|© UNICEF 2012/Niger/Tidey|
|Zouheira Issa (left) explains the importance of proper nutrition to a group of mothers in the village of Garin Goulbi, Niger.|
By Chris Tidey
GARIN GOULBI, Niger, 29 May 2012 – In Garin Goulbi, a small village more than 500 kilometres from Niger’s capital, women have taken the lead in protecting their families and community during the country’s dire food security and nutrition crisis, which has left more than six million people across Niger facing food shortages.
According to UN experts, successive droughts in 2005, 2010 and now 2012 have pushed families to the brink. UNICEF and the Government of Niger recognized that families needed skills or tools to make them more resilient to the recurring droughts and food insecurity.
In 2008, UNICEF began promoting key family practices (KFP) to improve child health, hygiene and nutrition. The behavioural interventions have the greatest impact on reducing mortality and morbidity among children under age 5, who are the most vulnerable in times of crisis. Women took the lead in implementing the programme.
Women taking the lead
The programme focuses on the adoption of new norms and practices throughout some of the most disadvantaged regions, including densely populated Maradi and Zinder in southern Niger. Villages in these regions register the highest maternal and child mortality and malnutrition rates nationwide.
In Garin Goulbi, five women are leading the village KFP programme. Each week, they visit homes to teach families about seven key behaviours that reduce under-5 mortality and morbidity: exclusive breastfeeding for the first six months of life; complementary feeding for children after six months; proper hand-washing techniques; treatment of diarrhoea; how to seek medical care; obtaining vaccinations; and using mosquito nets to prevent malaria.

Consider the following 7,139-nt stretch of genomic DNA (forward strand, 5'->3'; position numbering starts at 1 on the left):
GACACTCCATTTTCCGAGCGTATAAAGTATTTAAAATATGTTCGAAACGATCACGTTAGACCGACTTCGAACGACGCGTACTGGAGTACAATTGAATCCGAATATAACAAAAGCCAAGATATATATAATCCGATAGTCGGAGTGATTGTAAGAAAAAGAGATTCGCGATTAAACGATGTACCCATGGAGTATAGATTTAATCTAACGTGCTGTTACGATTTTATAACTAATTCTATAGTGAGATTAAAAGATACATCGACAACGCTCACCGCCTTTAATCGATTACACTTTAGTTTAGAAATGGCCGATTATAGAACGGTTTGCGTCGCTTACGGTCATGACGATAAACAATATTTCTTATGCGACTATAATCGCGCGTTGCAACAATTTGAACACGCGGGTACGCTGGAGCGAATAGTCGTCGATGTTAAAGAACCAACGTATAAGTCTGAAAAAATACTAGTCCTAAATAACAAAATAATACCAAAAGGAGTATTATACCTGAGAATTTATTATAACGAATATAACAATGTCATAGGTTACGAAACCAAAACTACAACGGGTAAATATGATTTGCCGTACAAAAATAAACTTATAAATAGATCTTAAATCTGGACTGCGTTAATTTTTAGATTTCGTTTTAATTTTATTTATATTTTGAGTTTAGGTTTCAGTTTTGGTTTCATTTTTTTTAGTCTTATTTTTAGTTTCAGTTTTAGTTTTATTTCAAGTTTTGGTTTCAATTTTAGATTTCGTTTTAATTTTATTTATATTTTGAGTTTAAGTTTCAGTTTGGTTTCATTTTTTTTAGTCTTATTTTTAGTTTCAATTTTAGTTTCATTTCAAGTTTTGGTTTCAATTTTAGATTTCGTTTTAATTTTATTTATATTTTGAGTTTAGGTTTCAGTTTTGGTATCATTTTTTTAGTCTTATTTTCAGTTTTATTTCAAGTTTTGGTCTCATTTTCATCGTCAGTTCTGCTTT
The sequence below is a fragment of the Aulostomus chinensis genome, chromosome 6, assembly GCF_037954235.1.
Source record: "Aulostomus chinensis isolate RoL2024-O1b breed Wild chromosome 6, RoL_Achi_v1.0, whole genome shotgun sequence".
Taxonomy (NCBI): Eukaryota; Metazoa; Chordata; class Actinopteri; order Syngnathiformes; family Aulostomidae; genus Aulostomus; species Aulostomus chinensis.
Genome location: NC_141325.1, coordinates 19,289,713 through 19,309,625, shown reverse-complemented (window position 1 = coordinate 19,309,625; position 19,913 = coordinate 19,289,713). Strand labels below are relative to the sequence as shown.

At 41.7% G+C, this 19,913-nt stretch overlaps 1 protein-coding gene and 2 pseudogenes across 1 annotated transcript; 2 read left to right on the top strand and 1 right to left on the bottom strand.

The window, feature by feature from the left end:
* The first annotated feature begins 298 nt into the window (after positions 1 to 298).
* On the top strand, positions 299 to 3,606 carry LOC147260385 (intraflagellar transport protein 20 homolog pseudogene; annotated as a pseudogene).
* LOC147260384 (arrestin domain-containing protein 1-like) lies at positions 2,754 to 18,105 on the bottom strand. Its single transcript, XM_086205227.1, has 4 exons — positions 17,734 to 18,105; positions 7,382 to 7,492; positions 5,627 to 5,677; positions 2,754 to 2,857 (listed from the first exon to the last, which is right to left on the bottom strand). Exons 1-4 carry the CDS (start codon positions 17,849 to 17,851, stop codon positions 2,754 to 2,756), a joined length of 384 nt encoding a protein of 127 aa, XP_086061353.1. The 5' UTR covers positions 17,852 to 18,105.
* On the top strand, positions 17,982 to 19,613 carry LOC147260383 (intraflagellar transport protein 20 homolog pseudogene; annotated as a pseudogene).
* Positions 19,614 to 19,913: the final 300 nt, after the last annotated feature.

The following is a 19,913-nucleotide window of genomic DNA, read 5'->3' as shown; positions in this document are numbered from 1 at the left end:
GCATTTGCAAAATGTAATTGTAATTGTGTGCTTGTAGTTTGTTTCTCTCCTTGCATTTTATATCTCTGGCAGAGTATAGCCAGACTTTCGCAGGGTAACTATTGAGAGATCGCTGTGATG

“When I was trained by UNICEF, some years ago now, I gained much knowledge that I wanted to share with other mothers,” said Zouheira Issa, who conducted a group session about the benefits of exclusive breastfeeding. “That is why I do this. I have six children myself, so I know a thing or two from experience, and when I see a serious problem with the families I visit, I can identify it and get help.”
|© UNICEF 2012/Niger/Tidey|
|Nephisa Tasirou sits with her son Mahamadou, 18 months, during a UNICEF-supported session about key family practices in a village near Maradi, Niger.|
Learning vital health practices
In the face of this latest crisis, preventive interventions are being promoted to reduce the prevalence of malnutrition. UNICEF and partner NGOs are scaling up the programme to reach families nationwide. Currently, it is operational in six out of Niger’s seven regions.
“Through the program, we have learned many important lessons that are helping us, especially now when food is scarce,” said Nephisa Tasirou, a 23-year-old mother in the village of Tahoua. “My son has been exclusively breast fed, and you can see how strong and healthy he is.”
The programme’s ultimate goal is to reduce under-5 mortality by 30 per cent in the targeted communities. Monitoring by UNICEF and community workers has shown an increase in positive practices related to child health, nutrition and hygiene in the villages where the KFP programme has been implemented. For example, the number of mothers who exclusively breastfeed for the first six months increased from 9 per cent in 2008 to 27 per cent in 2010.
UNICEF requires approximately US$2 million to continue funding the KFP programme for the next two years.
In response to the current nutrition crisis, UNICEF is also expanding the capacity of therapeutic feeding centres to treatment of severe acute malnutrition, a deadly condition. In 44 hospitals around the country, UNICEF is also providing approximately 85 per cent of the supplies and equipment needed to treat children with severe acute malnutrition and medical complications. The organization is also increasing access to clean water and sanitation to prevent the spread of opportunistic diseases, and is providing assistance to displaced women and children.
The consolidated United Nations appeal launched by humanitarian actors in Niger – requesting US$451 million – is only 32 per cent funded. UNICEF and its partners call on the international community to intensify efforts on behalf of the country’s children.
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